I’ve lived in the Ohio Valley for most of my life, having moved away only for college and law school. In fact, I’ve lived on both the West Virginia and Ohio sides of the Ohio River and worked as far south as New Martinsville and as far north as Chester on the West Virginia side. I’ve traveled up and down Route 7 just as far south and as far north as well. I think I know almost all the West Virginia back roads in the Ohio Valley, although I’m sure there are still many off the beaten path that I don’t know. I’m now learning many of the Ohio back roads too (in fact, I almost feel like a newbie to the area, not knowing many of the Ohio roads even after all these years!).
Given all that and the nasty winters we sometimes get here in the Ohio Valley, it’s relatively safe to say I’ve driven on many of these roads in snowy, icy, and even rainy weather and tend to know which ones can be rather difficult to navigate in bad weather conditions.
Given this weekend’s “Snowmageddon” in what has been, at least until this weekend, an already mild winter, I thought it might be helpful to share my experiences with others in the Ohio Valley, as not everyone has grown up in Wheeling, St. Clairsville, New Martinsville, Bellaire, or any of the other local towns, and even if they have grown up here, they likely haven’t traveled every county or township road out there. Because I’ve also not traveled all these roads, I reached out to my Facebook friends to gather their thoughts as well about which roads tend to be hazardous in, well, hazardous weather.
Route 250 in West Virginia and Ohio
Let’s start with Route 250, that is, 250 in Marshall County from Moundsville, West Virginia through Cameron, West Virginia and into Hundred, West Virginia and then also 250 in Belmont County, Jefferson County, and Harrison County from Bridgeport, Ohio winding through Sunset Heights, Colerain, Harrisville, Adena, Cadiz, and beyond. Both the Route 250 in West Virginia and the Route 250 in Ohio, coincidentally enough, are steep, winding country roads on which cars, SUVs, passenger trucks, large tractor trailers, oil and gas trucks, and other heavy vehicles travel on the daily. Add to that in West Virginia those street-legal ATVs and other traditional off-road vehicles, and these factors alone make Route 250 in both states dangerous stretches of country road even before nasty weather strikes.
When nasty weather does strike, Route 250 in both these areas becomes dangerous very quickly, especially when someone is traveling downhill too fast or does not have adequate power or four-wheel drive capability to make it uphill with any momentum. Add in the winding horseshoe and S curves along these roads, and a layer of ice or snow will make driving feel like ice-skating on wheels!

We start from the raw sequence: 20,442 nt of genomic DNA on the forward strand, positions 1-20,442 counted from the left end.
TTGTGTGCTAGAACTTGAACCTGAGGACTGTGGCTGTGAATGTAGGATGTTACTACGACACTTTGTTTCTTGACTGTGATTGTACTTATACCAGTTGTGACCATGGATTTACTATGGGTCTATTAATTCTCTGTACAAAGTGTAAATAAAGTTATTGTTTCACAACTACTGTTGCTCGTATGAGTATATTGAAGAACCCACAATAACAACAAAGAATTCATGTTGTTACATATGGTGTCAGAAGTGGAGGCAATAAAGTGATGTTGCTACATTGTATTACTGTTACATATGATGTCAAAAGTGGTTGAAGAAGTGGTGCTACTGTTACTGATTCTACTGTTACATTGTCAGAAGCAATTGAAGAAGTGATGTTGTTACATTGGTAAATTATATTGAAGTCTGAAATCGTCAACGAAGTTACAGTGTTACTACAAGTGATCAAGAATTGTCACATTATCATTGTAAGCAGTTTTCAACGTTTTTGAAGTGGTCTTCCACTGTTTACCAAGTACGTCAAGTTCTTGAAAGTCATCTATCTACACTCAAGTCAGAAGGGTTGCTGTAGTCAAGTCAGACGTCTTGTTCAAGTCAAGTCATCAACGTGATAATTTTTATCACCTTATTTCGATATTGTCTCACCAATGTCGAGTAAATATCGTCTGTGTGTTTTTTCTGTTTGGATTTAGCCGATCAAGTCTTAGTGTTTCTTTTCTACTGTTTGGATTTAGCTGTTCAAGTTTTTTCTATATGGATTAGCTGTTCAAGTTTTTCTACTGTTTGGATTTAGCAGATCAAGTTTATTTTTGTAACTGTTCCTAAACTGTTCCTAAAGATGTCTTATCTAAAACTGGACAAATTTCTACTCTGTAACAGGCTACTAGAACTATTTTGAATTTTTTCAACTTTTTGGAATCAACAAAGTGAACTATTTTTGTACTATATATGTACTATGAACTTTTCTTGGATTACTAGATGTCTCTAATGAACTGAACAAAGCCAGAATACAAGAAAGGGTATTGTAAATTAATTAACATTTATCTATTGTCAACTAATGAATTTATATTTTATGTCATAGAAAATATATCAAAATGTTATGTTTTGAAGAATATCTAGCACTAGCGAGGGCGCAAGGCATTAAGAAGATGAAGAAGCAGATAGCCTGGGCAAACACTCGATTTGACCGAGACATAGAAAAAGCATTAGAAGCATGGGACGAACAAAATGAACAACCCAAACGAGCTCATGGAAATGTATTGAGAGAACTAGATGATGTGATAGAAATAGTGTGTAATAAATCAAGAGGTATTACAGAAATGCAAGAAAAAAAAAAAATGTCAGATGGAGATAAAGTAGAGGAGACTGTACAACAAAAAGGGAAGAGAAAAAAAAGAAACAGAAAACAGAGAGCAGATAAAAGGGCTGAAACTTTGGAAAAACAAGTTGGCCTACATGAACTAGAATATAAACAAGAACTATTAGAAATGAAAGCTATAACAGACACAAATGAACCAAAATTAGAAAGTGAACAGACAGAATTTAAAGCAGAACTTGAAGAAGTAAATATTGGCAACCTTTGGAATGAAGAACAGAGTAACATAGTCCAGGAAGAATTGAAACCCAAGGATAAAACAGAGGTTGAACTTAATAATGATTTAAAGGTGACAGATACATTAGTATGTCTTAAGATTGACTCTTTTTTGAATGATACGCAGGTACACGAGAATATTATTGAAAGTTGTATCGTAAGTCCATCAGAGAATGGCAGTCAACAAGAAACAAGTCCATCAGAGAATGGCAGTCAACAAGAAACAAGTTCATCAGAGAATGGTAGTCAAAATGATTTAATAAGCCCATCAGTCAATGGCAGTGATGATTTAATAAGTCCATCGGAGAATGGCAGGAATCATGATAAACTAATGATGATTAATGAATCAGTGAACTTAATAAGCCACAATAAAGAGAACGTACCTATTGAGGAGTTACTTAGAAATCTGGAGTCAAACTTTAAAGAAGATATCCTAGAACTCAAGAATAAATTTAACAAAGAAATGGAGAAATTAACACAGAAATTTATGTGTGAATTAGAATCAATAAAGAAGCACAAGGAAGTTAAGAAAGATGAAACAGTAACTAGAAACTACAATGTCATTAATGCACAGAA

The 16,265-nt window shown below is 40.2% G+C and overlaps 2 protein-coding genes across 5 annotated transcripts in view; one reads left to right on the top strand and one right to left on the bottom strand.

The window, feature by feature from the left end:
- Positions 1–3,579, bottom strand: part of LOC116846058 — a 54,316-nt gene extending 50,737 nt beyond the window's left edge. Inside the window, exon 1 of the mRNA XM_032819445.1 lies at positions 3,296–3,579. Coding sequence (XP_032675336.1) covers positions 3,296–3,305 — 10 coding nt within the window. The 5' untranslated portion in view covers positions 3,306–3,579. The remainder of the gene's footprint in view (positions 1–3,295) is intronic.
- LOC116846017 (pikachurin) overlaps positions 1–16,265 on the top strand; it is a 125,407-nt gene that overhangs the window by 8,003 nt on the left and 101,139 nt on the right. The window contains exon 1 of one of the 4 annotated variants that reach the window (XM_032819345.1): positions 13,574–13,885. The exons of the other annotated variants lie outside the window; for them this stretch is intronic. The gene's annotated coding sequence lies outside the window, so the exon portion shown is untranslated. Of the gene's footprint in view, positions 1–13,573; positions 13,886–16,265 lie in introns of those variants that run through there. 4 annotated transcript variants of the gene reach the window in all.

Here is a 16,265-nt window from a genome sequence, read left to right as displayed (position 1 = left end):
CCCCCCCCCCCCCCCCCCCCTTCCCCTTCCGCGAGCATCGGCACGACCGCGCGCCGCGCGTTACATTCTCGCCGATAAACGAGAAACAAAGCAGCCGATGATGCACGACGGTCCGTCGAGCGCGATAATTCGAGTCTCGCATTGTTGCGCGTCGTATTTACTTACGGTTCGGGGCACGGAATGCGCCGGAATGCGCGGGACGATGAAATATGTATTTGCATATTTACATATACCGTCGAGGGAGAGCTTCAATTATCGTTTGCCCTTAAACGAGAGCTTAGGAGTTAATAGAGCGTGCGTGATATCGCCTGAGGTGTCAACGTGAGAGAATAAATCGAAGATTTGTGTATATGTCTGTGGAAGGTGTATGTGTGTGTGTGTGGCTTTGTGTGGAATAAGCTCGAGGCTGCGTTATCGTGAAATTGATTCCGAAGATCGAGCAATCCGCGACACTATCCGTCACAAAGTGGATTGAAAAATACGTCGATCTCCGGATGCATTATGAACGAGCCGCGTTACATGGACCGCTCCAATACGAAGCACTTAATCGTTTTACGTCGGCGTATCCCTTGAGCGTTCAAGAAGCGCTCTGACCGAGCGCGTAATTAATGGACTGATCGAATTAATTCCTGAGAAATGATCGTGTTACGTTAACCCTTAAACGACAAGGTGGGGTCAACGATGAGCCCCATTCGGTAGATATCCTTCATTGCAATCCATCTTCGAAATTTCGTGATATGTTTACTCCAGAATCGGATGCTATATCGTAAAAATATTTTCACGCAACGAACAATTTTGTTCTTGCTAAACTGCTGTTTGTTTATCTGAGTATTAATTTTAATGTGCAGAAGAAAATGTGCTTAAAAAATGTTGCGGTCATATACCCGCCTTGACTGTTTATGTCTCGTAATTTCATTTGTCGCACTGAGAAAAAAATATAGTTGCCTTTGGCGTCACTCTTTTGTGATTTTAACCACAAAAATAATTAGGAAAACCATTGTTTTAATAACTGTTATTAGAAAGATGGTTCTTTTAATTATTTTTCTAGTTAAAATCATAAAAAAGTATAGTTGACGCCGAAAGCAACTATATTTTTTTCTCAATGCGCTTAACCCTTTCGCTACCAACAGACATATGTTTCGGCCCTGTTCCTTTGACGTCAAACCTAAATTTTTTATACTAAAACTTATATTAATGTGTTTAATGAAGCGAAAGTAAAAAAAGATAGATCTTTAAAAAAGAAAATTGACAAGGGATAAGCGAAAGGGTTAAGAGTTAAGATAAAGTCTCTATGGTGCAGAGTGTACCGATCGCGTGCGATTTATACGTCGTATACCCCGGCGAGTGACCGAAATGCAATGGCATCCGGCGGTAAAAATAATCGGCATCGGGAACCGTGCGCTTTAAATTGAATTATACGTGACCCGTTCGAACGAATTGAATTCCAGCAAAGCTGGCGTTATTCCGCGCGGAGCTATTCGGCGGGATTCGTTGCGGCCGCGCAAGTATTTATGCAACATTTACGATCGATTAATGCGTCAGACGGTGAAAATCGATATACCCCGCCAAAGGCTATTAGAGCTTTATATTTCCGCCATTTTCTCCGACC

National Road, Belmont County, OH
Of course, Route 250 is not the only steep, hilly, twisty, curvy road in the Ohio Valley. Blaine Hill on National Road between Lansing, Ohio and St. Clairsville, Ohio is equally dangerous in snowy and icy weather. Many a car and truck have ended up in the ditch alongside Blaine Hill as a result of inclement weather, as even the safest of drivers cannot always navigate a sled riding hill in a two-ton vehicle sliding on ice.
Glen Dale and Wheeling, West Virginia Hills
Wheeling Park Hill, Waddles Run Road, and Benwood Hill in Wheeling, West Virginia are also steep, twisty, curvy roads that can be nail-biters to drive when covered in snow or ice. Similarly, Route 86 between Wheeling Avenue in Glen Dale, West Virginia and Route 88 in the Mount Olivet and Sherrard areas of Wheeling is another steep hill that can be very scary to drive in foul weather. Having lived in Mt. Olivet just past Bethlehem in Wheeling for over 14 years, I can also attest to Bethlehem Hill and Interstate 470—both sides of that hill—being hazardous in snowy, icy, and even rainy weather. Trying to get down from or up to the top of Bethlehem Hill was always a crap shoot, having to pick between the slower speed limit and less traveled, yet also less likely to be cleared, Bethlehem Hill versus the faster (read: more dangerous) speed limit, heavily traveled, but more likely to be cleared Interstate 470. Either way, drivers take their chances traveling these roads in terrible winter weather.